Home » City rats DON’T seem harbour more human-infective viruses than their rural cousins, study finds

City rats DON’T seem harbour more human-infective viruses than their rural cousins, study finds

by Press room

‘Dirty’ city-living animals such as rats may have a reputation for harbouring infectious diseases, but a new study suggests these urban dwellers don’t host any more human-infective viruses than their rural species. 

Urban species suffer from ‘sampling bias’ when assessed for infective viruses, scientists say, so their reputation as disease carriers is likely blown out of proportion.

According to the experts, city wildlife might pose less of a threat for future pandemics than once thought. 

Rats famously carried fleas that caused the Black Death, a devastating bubonic plague pandemic in the 14th century – which may explain their bad reputation that still lingers today. 

Scientists have long suspected that cities might be a hotspot for outbreak risk, thanks to species like rats, foxes and birds. Pictured, a common rat feeding in Central Park, New York

RATS INFECT HUMANS WITH ‘SEOUL HANTAVIRUS’ 

In Washington DC, a growing rat problem caused a respiratory virus called Seoul hantavirus to infect two people in 2018, according to the Centers for Disease Control and Prevention.  

Hantaviruses are a family of related viruses found worldwide, typically carried by rodents. Rats with Seoul hantavirus will appear healthy.

People can get hantavirus infections from having contact with, or being in close proximity to infected rodents, or their urine and droppings. It can also be transmitted through a bite from an infected rat.

Seoul hantavirus cannot be spread from person to person.

People that become infected with Seoul hantavirus often exhibit relatively mild or no disease, but some will develop a form of hemorrhagic fever with renal syndrome (HFRS).

Death occurs in approximately 1-2% of cases.

Source: Centers for Disease Control and Prevention/Wisconsin Department of Health Services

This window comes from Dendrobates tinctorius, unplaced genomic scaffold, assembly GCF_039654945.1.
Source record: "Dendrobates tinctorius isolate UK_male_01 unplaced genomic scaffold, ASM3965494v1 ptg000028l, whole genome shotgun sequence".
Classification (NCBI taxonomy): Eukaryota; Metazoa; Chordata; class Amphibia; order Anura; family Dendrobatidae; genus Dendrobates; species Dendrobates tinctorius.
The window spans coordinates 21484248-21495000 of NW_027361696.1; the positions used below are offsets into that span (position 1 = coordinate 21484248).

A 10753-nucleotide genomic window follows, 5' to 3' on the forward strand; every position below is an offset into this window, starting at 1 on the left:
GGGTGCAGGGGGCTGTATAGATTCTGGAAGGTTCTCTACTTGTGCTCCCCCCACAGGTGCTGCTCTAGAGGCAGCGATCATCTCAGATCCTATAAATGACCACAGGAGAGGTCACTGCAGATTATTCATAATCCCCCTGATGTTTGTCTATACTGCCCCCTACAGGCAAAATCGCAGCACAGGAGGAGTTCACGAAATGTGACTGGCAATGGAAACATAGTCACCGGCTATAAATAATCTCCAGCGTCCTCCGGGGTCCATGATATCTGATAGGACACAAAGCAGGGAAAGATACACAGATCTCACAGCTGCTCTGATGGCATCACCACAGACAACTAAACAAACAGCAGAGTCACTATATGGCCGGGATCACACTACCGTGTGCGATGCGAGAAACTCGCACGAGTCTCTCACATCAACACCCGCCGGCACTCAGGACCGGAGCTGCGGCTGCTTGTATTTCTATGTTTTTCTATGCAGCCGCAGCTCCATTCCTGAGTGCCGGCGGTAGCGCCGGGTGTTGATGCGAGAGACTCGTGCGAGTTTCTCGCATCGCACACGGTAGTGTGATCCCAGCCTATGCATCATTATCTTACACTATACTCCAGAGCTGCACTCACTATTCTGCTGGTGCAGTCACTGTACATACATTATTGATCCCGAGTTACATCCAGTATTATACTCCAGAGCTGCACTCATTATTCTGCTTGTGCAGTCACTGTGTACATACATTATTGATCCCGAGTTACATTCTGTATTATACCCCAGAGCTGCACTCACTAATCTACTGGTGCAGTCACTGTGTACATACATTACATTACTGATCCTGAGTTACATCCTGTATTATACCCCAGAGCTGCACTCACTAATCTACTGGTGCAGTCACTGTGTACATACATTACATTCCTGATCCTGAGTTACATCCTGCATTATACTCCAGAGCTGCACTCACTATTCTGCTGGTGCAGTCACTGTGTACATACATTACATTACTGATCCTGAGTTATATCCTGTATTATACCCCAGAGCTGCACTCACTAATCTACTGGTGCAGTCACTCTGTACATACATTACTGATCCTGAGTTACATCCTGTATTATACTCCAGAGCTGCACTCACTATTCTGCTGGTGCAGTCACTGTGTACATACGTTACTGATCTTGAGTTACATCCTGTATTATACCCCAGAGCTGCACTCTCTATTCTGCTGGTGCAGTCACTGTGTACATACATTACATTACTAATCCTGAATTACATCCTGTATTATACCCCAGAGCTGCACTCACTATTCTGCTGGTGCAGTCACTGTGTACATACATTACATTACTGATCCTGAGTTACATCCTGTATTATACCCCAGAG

The new study was conducted by an international research team led by scientists at Georgetown University, Washington DC and published in Nature Ecology and Evolution. 

The study compared urban adapted mammal species (such as rats, foxes, badgers and racoons) with those species that can’t live in urban environments (red deer, weasels and otters, for example). 

‘There are plenty of reasons to expect urban animals to host more diseases, ranging from their food to their immune systems to their close proximity to humans,’ said study author Greg Albery at Georgetown University College of Arts and Sciences.

‘We found that urban species do indeed host more diseases than non-urban species, but the reasons for this appear to be largely associated with the way we study the ecology of disease. 

‘We’ve looked more at animals in our cities, so we’ve found more of their parasites – and we’ve started to hit diminishing returns.’

Scientists have long suspected that cities might be a hotspot for outbreak risk, thanks to species like rats, foxes and pigeons. 

The Covid pandemic has sparked substantial interest in where future outbreaks of viruses are at the highest risk of emerging – not just SARS-CoV-2 (the virus that causes Covid), but other viruses too.

In Washington DC, a growing rat problem caused a respiratory virus called Seoul hantavirus to infect two people in 2018, according to the Centers for Disease Control and Prevention.

For the new study, researchers set out to understand whether animals adapted to living in cities tend to have different viruses. 

After examining pathogens hosted by nearly 3,000 mammal species, they found that urban-adapted animals could host roughly 10 times as many kinds of disease, compared with species that can’t live in urban environments.

However, they found that pattern was partly a problem of sampling bias; the urban-adapted species were nearly 100 times better studied in the scientific literature. 

Scientists have long suspected that cities might be a hotspot for outbreak risk, thanks to species like rats, foxes and birds

Scientists have long suspected that cities might be a hotspot for outbreak risk, thanks to species like rats, foxes and birds

BILL GATES: ‘WE’VE NOT SEEN THE WORST OF COVID 

Microsoft billionaire Bill Gates has warned there is a ‘way above five per cent’ risk the world has not yet seen the worst of the Covid  pandemic.